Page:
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The Freeman Spogli Institute for International Studies Stanford University Frank E. and Arthur W. Payne Distinguished L PowerPoint Presentation
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The Freeman Spogli Institute for International Studies Stanford University Frank E. and Arthur W. Payne Distinguished L

The Freeman Spogli Institute for International Studies Stanford University Frank E. and Arthur W. Payne Distinguished L

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The Freeman Spogli Institute for International Studies Stanford University Frank E. and Arthur W. Payne Distinguished L

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  1. The Freeman Spogli Institute for International Studies Stanford UniversityFrank E. and Arthur W. Payne Distinguished Lecture Series2008 “Economic Growth, Poverty, Populism, and Democracy” “Can the Poor Afford Democracy? A Presidential Perspective” Alejandro Toledo Payne Distinguished Visiting Lecturer CDDRL Visiting Scholar STUDY/BOOK PROJECT

  2. Poverty and Democracy Democratic Governability Economic Growth Democratic Institutions Poverty and Exclusion Reduction Premises: • We cannot redistribute poverty and the final objective is not that everyone is equally poor. • Economic growth is an indispensable (but insufficient) component for poverty and exclusion reduction. • Economic, social, political and legal stability are indispensable to attract national and foreign capital investment. • Within a market economy, there is a need for deliberate social policies targeted and specific projects directed to the extremely poor. • There is high need for accountability.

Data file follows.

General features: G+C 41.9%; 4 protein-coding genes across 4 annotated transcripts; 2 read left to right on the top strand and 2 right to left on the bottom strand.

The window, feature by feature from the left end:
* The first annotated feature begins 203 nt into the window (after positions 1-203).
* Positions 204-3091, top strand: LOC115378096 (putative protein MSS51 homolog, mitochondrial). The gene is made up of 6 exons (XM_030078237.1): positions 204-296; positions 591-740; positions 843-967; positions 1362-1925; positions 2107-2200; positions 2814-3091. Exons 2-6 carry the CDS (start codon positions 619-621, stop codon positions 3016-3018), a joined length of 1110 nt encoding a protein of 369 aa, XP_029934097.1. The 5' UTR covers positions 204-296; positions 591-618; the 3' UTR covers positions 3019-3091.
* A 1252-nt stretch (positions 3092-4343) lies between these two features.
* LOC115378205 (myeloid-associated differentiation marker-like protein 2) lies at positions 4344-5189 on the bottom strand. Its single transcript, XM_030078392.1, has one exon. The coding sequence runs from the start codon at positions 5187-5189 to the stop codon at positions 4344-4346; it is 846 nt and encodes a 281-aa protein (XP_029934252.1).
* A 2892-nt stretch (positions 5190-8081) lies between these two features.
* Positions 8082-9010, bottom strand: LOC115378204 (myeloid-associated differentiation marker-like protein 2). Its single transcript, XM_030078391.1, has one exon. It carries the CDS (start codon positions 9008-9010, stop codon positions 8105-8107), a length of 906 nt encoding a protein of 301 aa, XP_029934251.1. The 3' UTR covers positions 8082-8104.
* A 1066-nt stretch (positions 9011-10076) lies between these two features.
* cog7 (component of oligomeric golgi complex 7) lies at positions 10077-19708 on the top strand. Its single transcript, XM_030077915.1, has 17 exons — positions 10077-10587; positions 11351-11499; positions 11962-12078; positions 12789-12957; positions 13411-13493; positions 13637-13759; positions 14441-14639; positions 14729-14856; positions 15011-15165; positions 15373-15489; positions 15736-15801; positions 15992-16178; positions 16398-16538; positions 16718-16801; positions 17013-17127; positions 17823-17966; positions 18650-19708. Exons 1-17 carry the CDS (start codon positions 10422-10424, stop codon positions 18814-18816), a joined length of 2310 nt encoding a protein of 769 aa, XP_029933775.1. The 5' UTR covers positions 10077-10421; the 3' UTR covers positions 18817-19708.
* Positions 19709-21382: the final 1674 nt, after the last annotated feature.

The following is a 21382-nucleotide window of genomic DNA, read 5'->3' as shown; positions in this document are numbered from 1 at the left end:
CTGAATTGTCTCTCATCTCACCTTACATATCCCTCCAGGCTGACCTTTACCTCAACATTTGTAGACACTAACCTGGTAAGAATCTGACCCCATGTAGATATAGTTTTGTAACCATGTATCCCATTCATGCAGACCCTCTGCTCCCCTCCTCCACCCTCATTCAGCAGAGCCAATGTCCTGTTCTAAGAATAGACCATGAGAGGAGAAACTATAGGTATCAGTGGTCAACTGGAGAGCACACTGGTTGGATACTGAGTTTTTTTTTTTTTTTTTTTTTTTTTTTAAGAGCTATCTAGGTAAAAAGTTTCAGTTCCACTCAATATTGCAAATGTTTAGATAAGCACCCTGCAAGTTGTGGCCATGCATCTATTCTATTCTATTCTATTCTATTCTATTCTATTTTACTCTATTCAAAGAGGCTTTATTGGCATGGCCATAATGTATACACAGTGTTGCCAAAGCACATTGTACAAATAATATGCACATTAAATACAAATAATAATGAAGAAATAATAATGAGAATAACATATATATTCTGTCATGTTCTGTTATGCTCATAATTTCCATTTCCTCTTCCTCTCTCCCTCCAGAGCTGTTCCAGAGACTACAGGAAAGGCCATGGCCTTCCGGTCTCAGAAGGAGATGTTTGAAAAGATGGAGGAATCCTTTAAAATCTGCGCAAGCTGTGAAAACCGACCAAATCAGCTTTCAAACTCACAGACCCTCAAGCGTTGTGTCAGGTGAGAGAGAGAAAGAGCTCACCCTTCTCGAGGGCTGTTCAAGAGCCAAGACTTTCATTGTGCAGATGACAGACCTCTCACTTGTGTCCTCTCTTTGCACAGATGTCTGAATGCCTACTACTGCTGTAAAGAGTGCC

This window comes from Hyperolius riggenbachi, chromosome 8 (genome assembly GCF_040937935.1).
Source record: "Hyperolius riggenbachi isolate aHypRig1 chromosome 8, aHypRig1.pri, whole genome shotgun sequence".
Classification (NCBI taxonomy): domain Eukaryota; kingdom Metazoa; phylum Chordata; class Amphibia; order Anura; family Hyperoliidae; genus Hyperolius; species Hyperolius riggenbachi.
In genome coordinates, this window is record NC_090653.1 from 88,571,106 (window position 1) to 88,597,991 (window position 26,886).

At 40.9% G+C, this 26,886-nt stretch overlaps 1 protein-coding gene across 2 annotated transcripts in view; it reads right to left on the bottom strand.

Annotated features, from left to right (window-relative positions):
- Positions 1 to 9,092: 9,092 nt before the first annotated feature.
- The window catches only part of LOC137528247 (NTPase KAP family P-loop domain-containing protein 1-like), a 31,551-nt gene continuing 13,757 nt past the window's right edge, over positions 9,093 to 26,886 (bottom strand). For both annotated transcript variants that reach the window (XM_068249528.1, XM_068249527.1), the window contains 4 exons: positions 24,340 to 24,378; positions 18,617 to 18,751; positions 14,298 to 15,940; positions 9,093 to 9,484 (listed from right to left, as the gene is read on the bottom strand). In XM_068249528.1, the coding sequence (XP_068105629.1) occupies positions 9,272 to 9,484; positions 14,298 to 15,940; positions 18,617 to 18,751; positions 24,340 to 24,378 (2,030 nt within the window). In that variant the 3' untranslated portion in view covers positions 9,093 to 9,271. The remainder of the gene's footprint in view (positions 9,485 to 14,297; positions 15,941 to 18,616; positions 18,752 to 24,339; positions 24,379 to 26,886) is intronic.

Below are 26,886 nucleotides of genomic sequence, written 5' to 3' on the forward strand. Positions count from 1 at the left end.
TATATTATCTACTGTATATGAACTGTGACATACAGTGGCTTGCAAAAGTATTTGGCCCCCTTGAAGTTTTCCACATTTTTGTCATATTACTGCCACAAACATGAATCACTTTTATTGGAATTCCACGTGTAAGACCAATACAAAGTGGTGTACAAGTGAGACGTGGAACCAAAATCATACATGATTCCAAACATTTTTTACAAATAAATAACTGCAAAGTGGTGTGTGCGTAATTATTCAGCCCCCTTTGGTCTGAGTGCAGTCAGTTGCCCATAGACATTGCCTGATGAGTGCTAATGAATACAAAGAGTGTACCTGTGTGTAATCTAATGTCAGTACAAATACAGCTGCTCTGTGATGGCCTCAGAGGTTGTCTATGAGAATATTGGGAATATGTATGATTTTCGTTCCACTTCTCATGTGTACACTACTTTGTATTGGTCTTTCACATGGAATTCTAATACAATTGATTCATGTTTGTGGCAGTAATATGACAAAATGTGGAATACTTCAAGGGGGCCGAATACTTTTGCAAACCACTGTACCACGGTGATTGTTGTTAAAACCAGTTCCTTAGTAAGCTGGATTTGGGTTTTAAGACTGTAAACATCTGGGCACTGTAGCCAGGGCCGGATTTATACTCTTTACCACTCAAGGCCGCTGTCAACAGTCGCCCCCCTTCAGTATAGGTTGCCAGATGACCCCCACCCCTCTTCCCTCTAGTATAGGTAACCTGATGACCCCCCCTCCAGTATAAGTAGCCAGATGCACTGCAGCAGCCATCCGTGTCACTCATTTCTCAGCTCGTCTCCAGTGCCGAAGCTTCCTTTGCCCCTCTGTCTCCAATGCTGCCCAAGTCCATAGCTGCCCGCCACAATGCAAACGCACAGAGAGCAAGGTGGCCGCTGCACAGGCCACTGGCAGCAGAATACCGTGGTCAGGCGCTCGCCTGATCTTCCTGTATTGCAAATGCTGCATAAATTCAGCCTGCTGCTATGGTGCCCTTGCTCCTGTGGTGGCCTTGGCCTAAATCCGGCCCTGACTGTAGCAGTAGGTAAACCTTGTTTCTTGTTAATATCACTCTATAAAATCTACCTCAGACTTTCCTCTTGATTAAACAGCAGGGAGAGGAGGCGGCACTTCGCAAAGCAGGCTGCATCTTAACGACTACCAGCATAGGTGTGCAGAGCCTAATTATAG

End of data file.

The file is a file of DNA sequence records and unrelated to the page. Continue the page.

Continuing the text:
3. Conceptual Framework • Conventional wisdom Economic Growth Income Levels Poverty & Inequality Reduction The conventional wisdom among most development economists and policy makers is that economic growth and increases in income levels are the key, and at times the only crucial, components for any poverty reduction strategy. The literature on this is abundant in Latin America as well as in USA, And Europe. Less examined is the reverse proposition: That high levels of poverty and social exclusion may in fact constitute real impediments to achieve the needed social, economic, political, and legal stability for sustained economic growth and democratic governability in the region. This development process perspective recognizes the existence of “vicious circles” in which low economic growth accentuates poverty and high poverty, in turn, results in a low economic growth and fragile governability. This study/book seeks to examine the ways and means to convert this “vicious circle” into “virtuous circle” in which poverty, exclusion/inequality reduction, and sustained economic growth could support each other and strengthen democracy, thus preventing the surge of irresponsible populism and destabilizing forces which undermine sustainable development.